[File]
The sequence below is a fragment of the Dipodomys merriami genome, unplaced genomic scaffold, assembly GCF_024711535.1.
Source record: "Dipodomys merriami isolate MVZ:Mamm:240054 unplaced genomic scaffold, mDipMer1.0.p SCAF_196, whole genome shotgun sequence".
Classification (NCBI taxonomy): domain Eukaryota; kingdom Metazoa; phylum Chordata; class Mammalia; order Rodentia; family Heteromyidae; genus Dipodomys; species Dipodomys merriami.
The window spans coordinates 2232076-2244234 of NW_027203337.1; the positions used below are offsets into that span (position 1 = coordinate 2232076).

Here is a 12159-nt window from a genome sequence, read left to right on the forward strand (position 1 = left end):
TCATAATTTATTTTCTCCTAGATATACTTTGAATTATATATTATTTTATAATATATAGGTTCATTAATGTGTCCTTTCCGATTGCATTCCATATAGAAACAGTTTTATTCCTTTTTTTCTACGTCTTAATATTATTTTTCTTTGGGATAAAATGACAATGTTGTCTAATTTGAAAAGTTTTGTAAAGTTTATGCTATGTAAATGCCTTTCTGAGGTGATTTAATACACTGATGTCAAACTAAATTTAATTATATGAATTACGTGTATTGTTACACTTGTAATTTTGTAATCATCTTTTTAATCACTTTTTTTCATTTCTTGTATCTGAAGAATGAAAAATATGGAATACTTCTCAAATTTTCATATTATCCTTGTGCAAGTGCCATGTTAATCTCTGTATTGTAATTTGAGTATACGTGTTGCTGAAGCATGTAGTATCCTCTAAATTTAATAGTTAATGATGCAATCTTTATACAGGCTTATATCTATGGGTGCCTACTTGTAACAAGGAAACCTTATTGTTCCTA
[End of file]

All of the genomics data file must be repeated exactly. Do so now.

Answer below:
The sequence below is a fragment of the Dipodomys merriami genome, unplaced genomic scaffold, assembly GCF_024711535.1.
Source record: "Dipodomys merriami isolate MVZ:Mamm:240054 unplaced genomic scaffold, mDipMer1.0.p SCAF_196, whole genome shotgun sequence".
Classification (NCBI taxonomy): domain Eukaryota; kingdom Metazoa; phylum Chordata; class Mammalia; order Rodentia; family Heteromyidae; genus Dipodomys; species Dipodomys merriami.
The window spans coordinates 2232076-2244234 of NW_027203337.1; the positions used below are offsets into that span (position 1 = coordinate 2232076).

Here is a 12159-nt window from a genome sequence, read left to right on the forward strand (position 1 = left end):
TCATAATTTATTTTCTCCTAGATATACTTTGAATTATATATTATTTTATAATATATAGGTTCATTAATGTGTCCTTTCCGATTGCATTCCATATAGAAACAGTTTTATTCCTTTTTTTCTACGTCTTAATATTATTTTTCTTTGGGATAAAATGACAATGTTGTCTAATTTGAAAAGTTTTGTAAAGTTTATGCTATGTAAATGCCTTTCTGAGGTGATTTAATACACTGATGTCAAACTAAATTTAATTATATGAATTACGTGTATTGTTACACTTGTAATTTTGTAATCATCTTTTTAATCACTTTTTTTCATTTCTTGTATCTGAAGAATGAAAAATATGGAATACTTCTCAAATTTTCATATTATCCTTGTGCAAGTGCCATGTTAATCTCTGTATTGTAATTTGAGTATACGTGTTGCTGAAGCATGTAGTATCCTCTAAATTTAATAGTTAATGATGCAATCTTTATACAGGCTTATATCTATGGGTGCCTACTTGTAACAAGGAAACCTTATTGTTCCTA